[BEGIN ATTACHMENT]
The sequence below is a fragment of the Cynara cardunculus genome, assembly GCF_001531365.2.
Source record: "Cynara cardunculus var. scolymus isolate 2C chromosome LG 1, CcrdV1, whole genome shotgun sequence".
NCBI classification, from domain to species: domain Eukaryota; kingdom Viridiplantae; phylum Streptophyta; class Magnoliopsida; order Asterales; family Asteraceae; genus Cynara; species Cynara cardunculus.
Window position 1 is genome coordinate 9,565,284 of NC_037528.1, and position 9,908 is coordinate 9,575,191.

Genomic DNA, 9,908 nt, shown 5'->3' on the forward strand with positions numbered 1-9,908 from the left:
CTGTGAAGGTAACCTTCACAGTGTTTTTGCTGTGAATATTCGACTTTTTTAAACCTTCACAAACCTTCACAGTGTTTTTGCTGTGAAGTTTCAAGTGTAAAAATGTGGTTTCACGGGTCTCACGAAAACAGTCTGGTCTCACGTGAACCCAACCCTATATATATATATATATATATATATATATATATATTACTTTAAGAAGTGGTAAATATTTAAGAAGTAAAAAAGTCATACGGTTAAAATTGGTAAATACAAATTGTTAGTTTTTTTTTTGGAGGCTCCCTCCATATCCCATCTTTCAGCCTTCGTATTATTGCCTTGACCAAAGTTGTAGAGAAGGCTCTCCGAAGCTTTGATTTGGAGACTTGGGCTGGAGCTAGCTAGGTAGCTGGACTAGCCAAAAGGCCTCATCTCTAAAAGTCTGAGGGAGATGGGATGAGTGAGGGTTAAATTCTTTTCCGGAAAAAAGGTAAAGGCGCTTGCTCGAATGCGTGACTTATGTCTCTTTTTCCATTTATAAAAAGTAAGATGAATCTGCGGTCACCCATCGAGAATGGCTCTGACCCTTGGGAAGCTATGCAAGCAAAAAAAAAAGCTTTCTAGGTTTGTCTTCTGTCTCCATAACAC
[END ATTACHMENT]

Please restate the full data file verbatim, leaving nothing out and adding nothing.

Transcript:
The sequence below is a fragment of the Cynara cardunculus genome, assembly GCF_001531365.2.
Source record: "Cynara cardunculus var. scolymus isolate 2C chromosome LG 1, CcrdV1, whole genome shotgun sequence".
NCBI classification, from domain to species: domain Eukaryota; kingdom Viridiplantae; phylum Streptophyta; class Magnoliopsida; order Asterales; family Asteraceae; genus Cynara; species Cynara cardunculus.
Window position 1 is genome coordinate 9,565,284 of NC_037528.1, and position 9,908 is coordinate 9,575,191.

Genomic DNA, 9,908 nt, shown 5'->3' on the forward strand with positions numbered 1-9,908 from the left:
CTGTGAAGGTAACCTTCACAGTGTTTTTGCTGTGAATATTCGACTTTTTTAAACCTTCACAAACCTTCACAGTGTTTTTGCTGTGAAGTTTCAAGTGTAAAAATGTGGTTTCACGGGTCTCACGAAAACAGTCTGGTCTCACGTGAACCCAACCCTATATATATATATATATATATATATATATATATATTACTTTAAGAAGTGGTAAATATTTAAGAAGTAAAAAAGTCATACGGTTAAAATTGGTAAATACAAATTGTTAGTTTTTTTTTTGGAGGCTCCCTCCATATCCCATCTTTCAGCCTTCGTATTATTGCCTTGACCAAAGTTGTAGAGAAGGCTCTCCGAAGCTTTGATTTGGAGACTTGGGCTGGAGCTAGCTAGGTAGCTGGACTAGCCAAAAGGCCTCATCTCTAAAAGTCTGAGGGAGATGGGATGAGTGAGGGTTAAATTCTTTTCCGGAAAAAAGGTAAAGGCGCTTGCTCGAATGCGTGACTTATGTCTCTTTTTCCATTTATAAAAAGTAAGATGAATCTGCGGTCACCCATCGAGAATGGCTCTGACCCTTGGGAAGCTATGCAAGCAAAAAAAAAAGCTTTCTAGGTTTGTCTTCTGTCTCCATAACAC